RV PRO

June '17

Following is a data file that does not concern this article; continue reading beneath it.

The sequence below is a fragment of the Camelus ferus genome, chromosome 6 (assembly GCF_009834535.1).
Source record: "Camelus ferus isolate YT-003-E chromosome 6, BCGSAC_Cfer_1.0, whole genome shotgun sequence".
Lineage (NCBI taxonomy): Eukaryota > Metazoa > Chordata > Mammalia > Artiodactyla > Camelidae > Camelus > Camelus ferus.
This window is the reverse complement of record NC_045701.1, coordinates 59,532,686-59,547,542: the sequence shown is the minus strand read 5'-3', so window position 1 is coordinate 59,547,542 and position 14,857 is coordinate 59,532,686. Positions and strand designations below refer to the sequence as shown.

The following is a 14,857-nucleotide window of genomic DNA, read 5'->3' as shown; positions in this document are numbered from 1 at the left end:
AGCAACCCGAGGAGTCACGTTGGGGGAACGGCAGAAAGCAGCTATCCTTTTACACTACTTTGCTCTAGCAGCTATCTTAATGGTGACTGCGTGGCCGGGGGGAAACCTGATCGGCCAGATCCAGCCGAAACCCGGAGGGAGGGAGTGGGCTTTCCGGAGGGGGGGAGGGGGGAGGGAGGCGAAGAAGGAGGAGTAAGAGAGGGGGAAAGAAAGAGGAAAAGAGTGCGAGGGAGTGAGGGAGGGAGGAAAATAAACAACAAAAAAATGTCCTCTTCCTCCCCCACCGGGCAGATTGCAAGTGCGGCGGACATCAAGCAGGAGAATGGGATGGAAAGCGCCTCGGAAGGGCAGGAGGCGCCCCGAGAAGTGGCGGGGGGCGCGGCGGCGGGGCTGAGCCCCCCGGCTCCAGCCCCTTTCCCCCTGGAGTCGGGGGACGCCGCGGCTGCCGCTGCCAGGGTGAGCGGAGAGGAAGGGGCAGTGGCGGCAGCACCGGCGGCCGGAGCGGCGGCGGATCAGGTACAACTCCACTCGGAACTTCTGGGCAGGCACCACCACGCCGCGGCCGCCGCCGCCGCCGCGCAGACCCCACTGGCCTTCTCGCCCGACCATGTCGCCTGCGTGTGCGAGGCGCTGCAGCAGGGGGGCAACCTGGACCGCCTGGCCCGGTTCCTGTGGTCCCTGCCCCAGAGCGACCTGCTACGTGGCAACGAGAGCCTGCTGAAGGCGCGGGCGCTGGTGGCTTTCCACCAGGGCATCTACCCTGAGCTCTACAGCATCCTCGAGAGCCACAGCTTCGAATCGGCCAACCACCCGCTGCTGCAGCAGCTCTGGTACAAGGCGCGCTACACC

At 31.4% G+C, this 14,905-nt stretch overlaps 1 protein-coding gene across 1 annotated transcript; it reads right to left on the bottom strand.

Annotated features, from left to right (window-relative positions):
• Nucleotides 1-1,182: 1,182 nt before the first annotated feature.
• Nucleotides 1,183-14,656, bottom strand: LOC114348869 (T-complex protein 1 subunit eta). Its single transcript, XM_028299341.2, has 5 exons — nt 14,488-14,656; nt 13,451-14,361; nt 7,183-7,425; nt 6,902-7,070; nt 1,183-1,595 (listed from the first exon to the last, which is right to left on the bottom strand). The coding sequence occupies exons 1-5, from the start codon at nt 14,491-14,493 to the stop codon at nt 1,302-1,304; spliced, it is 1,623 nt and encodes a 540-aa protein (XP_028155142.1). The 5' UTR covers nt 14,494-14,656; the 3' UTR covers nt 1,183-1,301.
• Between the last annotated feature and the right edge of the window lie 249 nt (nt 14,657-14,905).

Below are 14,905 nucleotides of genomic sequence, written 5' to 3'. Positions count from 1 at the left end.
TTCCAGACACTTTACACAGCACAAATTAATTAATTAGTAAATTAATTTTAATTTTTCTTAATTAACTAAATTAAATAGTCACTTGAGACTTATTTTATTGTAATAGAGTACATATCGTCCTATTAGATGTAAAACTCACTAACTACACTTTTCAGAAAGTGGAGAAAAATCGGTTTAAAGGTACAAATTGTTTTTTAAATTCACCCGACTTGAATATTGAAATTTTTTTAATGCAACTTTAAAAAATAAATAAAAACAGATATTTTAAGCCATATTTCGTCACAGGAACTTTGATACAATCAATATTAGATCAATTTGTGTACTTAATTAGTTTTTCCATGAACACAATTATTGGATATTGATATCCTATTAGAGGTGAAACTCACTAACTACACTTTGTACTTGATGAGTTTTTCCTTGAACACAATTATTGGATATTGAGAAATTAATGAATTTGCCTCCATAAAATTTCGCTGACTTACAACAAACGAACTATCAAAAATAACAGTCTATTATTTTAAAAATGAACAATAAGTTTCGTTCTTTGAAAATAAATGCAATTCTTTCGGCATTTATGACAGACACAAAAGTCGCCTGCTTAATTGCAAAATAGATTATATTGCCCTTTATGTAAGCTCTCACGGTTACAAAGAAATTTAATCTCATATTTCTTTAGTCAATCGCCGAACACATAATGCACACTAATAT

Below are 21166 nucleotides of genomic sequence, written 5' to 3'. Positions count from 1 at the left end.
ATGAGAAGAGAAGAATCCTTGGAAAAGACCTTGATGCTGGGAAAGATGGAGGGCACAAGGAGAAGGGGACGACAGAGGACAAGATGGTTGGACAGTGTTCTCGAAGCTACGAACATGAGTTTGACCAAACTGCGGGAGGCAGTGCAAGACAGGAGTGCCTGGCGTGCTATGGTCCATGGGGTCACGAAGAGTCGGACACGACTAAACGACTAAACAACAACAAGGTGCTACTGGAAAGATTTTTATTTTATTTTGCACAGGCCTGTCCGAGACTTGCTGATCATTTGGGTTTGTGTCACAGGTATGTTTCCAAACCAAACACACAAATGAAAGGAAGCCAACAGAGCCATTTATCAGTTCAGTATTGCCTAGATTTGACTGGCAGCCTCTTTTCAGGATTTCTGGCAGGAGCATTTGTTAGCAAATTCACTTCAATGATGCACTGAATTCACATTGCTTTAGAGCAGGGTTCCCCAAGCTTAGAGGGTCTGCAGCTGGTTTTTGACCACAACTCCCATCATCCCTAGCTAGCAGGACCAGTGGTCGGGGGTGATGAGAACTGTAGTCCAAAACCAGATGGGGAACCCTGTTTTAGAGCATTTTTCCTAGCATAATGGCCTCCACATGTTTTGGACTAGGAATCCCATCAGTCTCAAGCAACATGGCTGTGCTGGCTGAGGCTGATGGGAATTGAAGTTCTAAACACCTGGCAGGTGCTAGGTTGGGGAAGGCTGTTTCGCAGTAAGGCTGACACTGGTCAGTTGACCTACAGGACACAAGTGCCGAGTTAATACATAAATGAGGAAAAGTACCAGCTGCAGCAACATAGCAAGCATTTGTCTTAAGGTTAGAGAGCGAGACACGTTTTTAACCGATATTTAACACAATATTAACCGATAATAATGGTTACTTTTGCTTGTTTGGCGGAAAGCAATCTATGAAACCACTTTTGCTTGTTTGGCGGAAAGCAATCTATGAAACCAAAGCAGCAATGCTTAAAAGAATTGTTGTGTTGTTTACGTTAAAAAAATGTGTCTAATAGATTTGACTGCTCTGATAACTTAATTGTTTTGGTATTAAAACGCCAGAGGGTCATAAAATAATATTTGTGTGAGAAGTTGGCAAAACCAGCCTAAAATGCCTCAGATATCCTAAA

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56 • RV PRO • June 2017 rv-pro.com A F T E R M A R K E T allows ADCO to capitalize on Cover- craft's wealth of time-tested fabrics and production methods. "Furthermore, we are very fortunate to have Mark Korros at the helm, former CEO to Pendleton Mills and former presi- dent of Samsonite Corp USA. Mr. Korros' leadership of the combined companies takes on a customer-centric approach and ensures that the family values of this com- pany will stand the test of time and deliver enterprise level results," Ein adds. Assimilation Progressing Smoothly Ein says the assimilation of the two companies has been relatively painless, which was helped by the fact that ADCO and Covercraft are so much alike. "I think it's really neat to see those common-core values in how we treat our employees and the service levels that we offer to our customers," he says. "ADCO is so similar to Covercraft that it makes the merger much easier, especially when you have those shared beliefs in how business should be conducted. Both companies have always taken the high road about how they operate and so the merger was seamless in regard to the culture and belief in how both companies should run." Ein, by the way, takes umbrage to those who see ADCO as merely a cover maker, a philosophy that will continue under the new deal. "I don't want it to be as simple as: We make covers," he says. "We are way beyond that. We are producing protection solutions for our customers to enhance their RV life- style – to prolong the life of those invest- ments that our customers are making." RVs, he says, are the second biggest investment that consumers make, aside from their homes. Protecting that invest- ment is no small deal. "When you look at an RV cover, let's say it is $300 and it's going to last three years. Then you look at the impact that it has to the RV, the value of the RV, to the sale of the RV, we're not having trans- actions with our customers, we're having interactions with our customers," Ein says. "It's just a different way of looking at busi- ness and I think that it brings the human element into what we do every day." In the meantime, there's a lot of educa- tion this new company needs to get out to consumers. Both companies, Ein says, are industry leaders and there are obligations that come with that position. "Part of that effort in being a leader of a product class is that we feel obligated to continue to educate our consumers and dealers as to the value of the products that we offer," he says.

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